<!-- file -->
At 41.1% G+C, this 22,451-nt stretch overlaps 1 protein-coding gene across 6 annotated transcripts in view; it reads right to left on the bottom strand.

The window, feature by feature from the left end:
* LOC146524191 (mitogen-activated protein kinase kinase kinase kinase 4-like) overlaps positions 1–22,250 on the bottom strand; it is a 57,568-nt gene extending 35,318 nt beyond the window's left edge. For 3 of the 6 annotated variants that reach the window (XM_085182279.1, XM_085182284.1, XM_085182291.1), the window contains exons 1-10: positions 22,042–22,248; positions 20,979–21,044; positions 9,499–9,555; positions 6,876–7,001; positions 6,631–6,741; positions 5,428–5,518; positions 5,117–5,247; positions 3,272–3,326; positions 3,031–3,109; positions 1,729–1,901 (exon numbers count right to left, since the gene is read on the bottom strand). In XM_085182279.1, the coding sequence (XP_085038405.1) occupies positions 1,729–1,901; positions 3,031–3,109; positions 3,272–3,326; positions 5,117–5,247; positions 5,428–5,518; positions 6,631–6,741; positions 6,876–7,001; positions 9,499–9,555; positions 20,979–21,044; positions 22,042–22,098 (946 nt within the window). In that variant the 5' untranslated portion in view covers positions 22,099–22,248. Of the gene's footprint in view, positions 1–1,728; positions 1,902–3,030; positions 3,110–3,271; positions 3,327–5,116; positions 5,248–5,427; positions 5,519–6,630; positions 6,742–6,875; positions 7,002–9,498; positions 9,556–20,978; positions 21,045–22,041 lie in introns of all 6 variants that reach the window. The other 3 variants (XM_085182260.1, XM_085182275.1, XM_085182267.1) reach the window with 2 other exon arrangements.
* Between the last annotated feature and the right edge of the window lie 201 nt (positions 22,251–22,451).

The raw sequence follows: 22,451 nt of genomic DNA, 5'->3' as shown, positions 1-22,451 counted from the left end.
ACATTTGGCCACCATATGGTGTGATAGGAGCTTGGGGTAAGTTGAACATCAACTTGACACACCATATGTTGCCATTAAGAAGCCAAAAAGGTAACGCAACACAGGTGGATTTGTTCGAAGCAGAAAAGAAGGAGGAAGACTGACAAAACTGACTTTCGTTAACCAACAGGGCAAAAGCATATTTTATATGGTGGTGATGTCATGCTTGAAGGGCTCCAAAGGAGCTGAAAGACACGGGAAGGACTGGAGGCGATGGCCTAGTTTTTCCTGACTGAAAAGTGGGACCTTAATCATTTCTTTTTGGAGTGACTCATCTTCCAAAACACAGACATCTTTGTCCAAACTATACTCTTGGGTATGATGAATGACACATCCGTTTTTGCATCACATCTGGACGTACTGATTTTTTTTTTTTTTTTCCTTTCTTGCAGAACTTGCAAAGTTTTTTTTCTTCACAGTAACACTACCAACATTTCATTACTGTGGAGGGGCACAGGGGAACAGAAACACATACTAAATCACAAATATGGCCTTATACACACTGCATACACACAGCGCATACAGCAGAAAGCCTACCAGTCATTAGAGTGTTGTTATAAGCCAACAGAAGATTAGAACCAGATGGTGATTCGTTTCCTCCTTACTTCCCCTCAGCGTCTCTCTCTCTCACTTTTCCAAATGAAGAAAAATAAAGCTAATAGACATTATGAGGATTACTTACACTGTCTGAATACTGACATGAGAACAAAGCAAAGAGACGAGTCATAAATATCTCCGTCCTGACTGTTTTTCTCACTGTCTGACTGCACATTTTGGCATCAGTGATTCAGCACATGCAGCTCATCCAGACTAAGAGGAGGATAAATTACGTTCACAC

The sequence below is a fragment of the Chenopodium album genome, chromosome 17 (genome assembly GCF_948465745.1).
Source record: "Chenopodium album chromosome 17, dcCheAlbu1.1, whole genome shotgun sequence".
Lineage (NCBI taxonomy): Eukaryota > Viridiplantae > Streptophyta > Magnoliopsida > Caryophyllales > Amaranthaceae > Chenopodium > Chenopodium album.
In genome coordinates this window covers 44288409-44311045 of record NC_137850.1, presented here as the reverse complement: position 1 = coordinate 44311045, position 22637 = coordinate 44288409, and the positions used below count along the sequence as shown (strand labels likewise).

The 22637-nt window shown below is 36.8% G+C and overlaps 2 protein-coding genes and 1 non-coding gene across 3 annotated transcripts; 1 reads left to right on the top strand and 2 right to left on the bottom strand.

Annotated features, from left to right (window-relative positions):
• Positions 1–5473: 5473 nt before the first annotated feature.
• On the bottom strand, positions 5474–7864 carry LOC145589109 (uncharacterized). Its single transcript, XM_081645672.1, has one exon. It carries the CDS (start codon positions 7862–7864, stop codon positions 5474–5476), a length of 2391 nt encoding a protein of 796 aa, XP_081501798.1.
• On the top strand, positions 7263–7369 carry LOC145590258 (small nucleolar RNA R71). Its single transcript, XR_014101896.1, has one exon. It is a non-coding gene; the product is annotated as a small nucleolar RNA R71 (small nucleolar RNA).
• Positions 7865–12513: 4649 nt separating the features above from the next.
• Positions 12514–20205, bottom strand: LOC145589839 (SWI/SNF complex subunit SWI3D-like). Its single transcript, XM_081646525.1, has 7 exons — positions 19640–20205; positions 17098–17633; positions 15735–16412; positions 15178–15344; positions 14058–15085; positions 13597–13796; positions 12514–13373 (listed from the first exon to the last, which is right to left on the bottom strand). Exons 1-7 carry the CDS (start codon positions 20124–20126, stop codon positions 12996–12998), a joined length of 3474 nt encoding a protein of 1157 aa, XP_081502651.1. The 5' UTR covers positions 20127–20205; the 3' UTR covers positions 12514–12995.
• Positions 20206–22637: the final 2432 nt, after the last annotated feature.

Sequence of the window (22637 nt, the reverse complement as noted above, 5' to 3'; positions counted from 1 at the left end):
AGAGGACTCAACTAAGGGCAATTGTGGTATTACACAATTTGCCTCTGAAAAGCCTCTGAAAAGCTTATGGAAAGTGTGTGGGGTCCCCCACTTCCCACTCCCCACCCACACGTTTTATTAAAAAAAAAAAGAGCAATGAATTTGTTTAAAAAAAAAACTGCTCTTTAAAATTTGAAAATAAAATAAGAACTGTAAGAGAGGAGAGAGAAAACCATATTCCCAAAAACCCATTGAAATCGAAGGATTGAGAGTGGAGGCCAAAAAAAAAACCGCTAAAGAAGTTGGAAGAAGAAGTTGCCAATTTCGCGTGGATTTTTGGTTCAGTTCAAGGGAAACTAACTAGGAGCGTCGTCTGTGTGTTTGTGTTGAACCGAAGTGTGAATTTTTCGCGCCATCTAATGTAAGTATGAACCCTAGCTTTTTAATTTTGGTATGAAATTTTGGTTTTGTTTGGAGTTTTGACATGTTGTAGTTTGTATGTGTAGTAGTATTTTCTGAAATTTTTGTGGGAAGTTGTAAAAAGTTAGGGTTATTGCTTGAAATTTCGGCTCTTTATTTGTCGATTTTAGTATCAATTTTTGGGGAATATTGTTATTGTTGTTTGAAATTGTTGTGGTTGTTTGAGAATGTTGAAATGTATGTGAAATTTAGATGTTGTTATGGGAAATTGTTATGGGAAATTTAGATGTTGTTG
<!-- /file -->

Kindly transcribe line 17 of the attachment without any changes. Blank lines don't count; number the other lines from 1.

• Positions 12514–20205, bottom strand: LOC145589839 (SWI/SNF complex subunit SWI3D-like). Its single transcript, XM_081646525.1, has 7 exons — positions 19640–20205; positions 17098–17633; positions 15735–16412; positions 15178–15344; positions 14058–15085; positions 13597–13796; positions 12514–13373 (listed from the first exon to the last, which is right to left on the bottom strand). Exons 1-7 carry the CDS (start codon positions 20124–20126, stop codon positions 12996–12998), a joined length of 3474 nt encoding a protein of 1157 aa, XP_081502651.1. The 5' UTR covers positions 20127–20205; the 3' UTR covers positions 12514–12995.